Trump Signing Tariffs
President Donald Trump signs a presidential proclamation placing tariffs on steel and aluminum imports while surrounded by workers from the steel and aluminum industries at the White House in Washington, D.C., March 8, 2018. Reuters/Leah Millis

U.S. businesses and consumers appear to be the real victims of President Trump’s 10% to 25% tariff increase on Chinese goods announced late last week, Larry Kudlow, Director of the National Economic Council reluctantly admitted on Fox News on Sunday.

Kudlow repeatedly attempted to frame the tariffs as bad news for both sides, which may be true for different reasons and at different degrees, but ultimately he admitted the actual costs of increased tariffs are a form of tax on the American people, since U.S. manufacturers using Chinese products may pass on any additional cost for goods to American consumers.

Fox News’ Chris Wallace essentially asked Kudlow the same question three times before Kudlow admitted the majority of the brunt of the tariff war will fall on the American consumer.

Wallace pointed out President Trump has said the Chinese will pay the tariffs. “They may suffer consequences but U.S. businesses and consumers will actually pay, correct?”

“Fair enough,” Kudlow replied. “In fact, both sides will pay…in these things.”

Wallace pointed out China doesn’t pay tariffs on goods coming into the U.S. and Kudlow responded, “No, but the Chinese will suffer GDP losses and so forth with respect to a diminishing export market.”

So, Wallace concluded, U.S. businesses and consumers absorb the cost of tariffs as a form of tax on imported goods, and Kudlow replied, “To some extent. I can’t disagree with that.”

President Trump has repeatedly said the burden of increased tariffs will fall on China, not the U.S.

Kudlow has emphasized that Trump and Chinese President Xi Jinping expect to meet at the next G-20 in Japan in late June.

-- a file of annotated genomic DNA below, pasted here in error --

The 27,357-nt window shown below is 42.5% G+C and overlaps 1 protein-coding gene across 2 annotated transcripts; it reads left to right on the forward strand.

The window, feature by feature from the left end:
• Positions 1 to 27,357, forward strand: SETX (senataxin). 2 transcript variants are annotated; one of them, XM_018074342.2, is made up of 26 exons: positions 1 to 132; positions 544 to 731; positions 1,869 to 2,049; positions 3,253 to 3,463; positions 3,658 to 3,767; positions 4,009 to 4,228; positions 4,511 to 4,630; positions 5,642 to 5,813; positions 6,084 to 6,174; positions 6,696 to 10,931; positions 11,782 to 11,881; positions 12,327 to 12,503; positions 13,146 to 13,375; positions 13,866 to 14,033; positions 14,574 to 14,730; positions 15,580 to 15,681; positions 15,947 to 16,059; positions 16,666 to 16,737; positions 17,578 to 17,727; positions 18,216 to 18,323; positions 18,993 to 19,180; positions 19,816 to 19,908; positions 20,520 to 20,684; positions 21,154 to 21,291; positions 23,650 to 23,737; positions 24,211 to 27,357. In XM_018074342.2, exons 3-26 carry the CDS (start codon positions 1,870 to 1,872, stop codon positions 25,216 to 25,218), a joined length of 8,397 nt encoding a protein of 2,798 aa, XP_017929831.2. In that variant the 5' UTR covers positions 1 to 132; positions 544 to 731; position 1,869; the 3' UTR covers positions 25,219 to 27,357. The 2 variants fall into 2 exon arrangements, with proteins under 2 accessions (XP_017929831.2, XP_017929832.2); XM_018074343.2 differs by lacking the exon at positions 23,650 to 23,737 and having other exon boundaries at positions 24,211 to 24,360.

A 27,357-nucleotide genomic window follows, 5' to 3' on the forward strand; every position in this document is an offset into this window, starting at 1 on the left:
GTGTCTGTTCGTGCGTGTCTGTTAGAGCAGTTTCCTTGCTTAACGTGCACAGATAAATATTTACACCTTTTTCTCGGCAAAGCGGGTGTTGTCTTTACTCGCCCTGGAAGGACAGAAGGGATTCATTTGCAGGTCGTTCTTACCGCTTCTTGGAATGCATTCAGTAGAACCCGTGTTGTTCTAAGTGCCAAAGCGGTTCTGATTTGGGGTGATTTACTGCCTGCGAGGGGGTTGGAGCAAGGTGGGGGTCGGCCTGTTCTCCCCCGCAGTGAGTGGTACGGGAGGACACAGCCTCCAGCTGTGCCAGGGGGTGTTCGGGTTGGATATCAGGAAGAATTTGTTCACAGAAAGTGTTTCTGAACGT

At present, the U.S. imports about $535 billion in Chinese goods annually while Chinese imports from the U.S. are about $120 billion. While charging a tariff at the port of entry on imported goods appears to be charged to the exporter, those costs usually are passed on dollar-for-dollar to the consumer.

China’s U.S. imports are mostly agricultural so any move by China to limit U.S. imports will have serious implications for American farmers, who mostly reside in states where Trump won a majority of votes in the 2016 presidential election.

The Iowa Des Moines Register reported today the tariffs already are having a devastating impact on the local economy.

“Farmers, particularly soybean farmers, have been the tip of the spear when it comes to Chinese retaliation, and I’m not sure they can take much more,” Kirk Leeds, CEO of the Iowa Soybean Association, said.

He added that "escalating tariffs undercut any remnants of optimism” in the economic outlook, and “that’s what’s most devastating about this.”

Trump has already authorized increased tariffs on $200 billion worth of Chinese goods leaving port on or after last Friday and is considering tariffs on another $325 billion of Chinese products, according to reports.

Meanwhile, the Dow Jones Industrial Average (DJI) on Monday plummeted 580 points, or 2.24%, as of 3:05 pm. ET, after China retaliated by raising tariffs on $60 billion.

“I think this is a prelude of things to come,” Phil Blancato, CEO of Ladenburg Thalmann Asset Management, told CNBC. “We should expect more volatility for the foreseeable future.”

Michael O’Rourke, chief market strategist at JonesTrading, told Reuters that "the market is starting to realize the situation is as bad as it could be.”